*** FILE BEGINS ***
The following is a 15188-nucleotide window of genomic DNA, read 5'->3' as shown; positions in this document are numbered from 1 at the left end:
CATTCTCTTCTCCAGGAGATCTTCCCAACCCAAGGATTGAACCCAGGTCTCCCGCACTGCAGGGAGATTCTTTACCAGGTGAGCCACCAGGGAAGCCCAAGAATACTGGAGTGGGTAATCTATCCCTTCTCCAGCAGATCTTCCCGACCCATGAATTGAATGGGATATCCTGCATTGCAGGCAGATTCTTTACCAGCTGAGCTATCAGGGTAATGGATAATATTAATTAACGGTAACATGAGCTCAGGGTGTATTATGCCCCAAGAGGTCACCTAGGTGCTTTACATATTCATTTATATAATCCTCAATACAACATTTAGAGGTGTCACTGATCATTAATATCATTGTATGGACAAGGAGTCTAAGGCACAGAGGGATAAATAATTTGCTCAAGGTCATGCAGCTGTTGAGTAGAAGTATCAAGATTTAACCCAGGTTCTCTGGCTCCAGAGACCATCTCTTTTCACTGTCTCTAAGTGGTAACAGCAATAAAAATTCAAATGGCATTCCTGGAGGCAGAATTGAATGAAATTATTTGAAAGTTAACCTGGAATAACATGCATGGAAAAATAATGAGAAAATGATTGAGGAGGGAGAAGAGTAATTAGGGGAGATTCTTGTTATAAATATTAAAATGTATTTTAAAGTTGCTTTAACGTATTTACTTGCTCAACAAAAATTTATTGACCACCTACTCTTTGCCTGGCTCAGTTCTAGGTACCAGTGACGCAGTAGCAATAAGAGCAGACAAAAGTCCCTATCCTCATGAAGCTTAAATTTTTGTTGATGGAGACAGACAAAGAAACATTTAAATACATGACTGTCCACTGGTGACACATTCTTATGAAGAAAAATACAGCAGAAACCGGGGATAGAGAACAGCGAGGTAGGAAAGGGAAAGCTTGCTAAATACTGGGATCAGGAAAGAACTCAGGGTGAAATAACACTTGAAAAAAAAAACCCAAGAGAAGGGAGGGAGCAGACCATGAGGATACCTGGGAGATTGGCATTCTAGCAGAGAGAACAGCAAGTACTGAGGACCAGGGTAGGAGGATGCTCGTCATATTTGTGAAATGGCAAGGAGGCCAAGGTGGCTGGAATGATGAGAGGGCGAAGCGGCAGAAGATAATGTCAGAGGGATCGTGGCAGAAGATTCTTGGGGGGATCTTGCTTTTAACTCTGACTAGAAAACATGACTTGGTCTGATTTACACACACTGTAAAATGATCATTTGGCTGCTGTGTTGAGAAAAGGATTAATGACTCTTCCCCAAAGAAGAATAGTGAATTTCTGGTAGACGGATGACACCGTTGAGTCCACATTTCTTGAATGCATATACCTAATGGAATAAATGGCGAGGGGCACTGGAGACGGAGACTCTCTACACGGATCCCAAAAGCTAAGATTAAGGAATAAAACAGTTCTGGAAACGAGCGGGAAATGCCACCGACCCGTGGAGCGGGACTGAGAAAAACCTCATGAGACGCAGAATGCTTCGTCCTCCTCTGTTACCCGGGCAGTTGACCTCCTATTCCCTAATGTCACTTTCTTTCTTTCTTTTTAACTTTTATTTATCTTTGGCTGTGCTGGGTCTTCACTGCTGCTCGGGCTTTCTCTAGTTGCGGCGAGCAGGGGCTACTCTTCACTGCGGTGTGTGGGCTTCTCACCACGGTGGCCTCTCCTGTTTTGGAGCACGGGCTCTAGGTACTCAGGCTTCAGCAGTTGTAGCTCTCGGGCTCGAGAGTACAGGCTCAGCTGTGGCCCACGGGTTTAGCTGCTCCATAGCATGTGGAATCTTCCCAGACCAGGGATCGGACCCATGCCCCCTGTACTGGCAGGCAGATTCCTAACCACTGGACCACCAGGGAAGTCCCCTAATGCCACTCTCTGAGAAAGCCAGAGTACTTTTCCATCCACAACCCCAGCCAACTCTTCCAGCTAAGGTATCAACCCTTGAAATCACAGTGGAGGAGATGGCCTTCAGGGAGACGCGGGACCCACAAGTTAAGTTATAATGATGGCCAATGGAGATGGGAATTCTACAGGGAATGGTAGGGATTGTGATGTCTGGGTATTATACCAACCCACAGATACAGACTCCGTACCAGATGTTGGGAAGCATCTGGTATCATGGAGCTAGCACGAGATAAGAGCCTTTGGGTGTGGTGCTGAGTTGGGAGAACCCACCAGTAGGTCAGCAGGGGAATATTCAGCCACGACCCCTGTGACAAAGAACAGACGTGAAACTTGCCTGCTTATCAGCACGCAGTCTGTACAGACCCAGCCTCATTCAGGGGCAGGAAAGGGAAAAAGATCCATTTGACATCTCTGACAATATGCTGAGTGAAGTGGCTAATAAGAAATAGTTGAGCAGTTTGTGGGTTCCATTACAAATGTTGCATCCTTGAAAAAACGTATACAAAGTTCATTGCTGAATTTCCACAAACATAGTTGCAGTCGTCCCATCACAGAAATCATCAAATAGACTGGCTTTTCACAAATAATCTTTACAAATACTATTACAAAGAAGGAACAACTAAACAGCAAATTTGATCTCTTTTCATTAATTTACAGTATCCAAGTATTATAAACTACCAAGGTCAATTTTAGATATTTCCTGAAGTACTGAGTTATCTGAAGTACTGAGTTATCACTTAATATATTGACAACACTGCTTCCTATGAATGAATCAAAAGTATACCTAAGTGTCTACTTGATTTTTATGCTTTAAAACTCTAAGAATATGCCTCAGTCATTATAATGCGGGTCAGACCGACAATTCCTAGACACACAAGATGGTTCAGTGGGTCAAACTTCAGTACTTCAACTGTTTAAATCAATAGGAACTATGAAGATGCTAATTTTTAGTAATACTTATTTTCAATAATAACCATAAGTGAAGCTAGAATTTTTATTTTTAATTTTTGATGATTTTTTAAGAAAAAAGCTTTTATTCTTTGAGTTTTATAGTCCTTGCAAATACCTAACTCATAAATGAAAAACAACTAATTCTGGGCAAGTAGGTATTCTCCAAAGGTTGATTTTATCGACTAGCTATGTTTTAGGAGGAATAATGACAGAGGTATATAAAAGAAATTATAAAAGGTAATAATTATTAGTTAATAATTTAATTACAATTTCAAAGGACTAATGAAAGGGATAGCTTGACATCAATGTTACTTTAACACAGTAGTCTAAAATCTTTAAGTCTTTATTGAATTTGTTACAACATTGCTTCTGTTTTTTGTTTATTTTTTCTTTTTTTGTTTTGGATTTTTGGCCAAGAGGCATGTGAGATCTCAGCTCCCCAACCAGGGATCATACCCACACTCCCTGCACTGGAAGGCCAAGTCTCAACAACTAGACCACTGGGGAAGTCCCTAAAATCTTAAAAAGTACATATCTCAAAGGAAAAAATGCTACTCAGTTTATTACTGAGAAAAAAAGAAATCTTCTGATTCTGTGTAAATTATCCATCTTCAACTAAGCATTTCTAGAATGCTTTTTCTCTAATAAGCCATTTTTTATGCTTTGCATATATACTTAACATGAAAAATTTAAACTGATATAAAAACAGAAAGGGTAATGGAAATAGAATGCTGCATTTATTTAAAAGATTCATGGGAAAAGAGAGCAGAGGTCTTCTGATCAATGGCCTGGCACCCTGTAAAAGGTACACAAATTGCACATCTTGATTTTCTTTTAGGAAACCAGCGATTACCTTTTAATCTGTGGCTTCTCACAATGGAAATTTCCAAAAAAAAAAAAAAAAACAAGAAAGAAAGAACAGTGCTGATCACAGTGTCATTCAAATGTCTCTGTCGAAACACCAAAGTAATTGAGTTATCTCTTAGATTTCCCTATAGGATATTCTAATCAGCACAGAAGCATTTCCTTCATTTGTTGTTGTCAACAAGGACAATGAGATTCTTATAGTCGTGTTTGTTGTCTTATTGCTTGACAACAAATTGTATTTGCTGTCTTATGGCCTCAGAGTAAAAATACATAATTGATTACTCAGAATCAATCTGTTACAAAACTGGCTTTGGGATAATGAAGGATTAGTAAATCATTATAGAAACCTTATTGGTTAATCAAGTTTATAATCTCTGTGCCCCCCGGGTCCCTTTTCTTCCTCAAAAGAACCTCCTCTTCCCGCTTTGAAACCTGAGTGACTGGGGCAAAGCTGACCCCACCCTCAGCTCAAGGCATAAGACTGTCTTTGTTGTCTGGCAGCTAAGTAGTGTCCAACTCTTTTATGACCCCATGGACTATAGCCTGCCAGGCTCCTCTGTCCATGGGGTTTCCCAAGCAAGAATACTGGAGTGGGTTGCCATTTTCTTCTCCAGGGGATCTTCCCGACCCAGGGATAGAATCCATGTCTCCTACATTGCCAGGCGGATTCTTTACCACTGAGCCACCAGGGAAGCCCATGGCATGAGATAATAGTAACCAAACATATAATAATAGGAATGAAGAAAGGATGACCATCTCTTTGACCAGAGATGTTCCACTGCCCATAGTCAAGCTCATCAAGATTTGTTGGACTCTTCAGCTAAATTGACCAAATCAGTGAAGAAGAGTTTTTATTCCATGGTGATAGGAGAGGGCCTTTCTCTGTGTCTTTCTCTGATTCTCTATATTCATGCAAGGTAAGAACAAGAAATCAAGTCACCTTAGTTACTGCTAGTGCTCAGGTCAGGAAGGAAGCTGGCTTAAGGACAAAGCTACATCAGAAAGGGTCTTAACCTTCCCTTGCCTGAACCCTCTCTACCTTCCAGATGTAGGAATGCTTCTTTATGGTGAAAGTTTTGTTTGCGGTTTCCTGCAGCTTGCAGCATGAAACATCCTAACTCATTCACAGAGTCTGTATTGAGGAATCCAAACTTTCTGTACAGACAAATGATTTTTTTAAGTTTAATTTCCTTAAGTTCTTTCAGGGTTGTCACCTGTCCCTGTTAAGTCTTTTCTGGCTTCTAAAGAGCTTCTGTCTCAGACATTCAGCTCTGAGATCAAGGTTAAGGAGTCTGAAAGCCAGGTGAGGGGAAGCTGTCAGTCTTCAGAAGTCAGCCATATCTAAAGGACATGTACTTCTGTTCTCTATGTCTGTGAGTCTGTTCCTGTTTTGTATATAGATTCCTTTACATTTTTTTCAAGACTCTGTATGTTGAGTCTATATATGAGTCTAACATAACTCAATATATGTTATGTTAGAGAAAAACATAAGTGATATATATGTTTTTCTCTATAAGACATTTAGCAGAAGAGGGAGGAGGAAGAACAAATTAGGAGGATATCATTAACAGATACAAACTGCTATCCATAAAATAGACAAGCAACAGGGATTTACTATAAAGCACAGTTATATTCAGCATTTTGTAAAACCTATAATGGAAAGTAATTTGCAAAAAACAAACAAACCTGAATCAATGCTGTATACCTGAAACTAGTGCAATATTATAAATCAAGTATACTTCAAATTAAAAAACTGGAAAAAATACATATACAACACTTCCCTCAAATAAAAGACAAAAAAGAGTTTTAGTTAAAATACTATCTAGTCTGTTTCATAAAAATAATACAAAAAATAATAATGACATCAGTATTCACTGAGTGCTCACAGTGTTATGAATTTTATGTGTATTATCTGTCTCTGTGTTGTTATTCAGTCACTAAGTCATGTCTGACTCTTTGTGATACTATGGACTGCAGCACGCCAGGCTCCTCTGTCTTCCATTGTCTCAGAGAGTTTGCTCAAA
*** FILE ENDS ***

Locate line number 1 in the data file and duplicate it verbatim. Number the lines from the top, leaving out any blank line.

The following is a 15188-nucleotide window of genomic DNA, read 5'->3' as shown; positions in this document are numbered from 1 at the left end: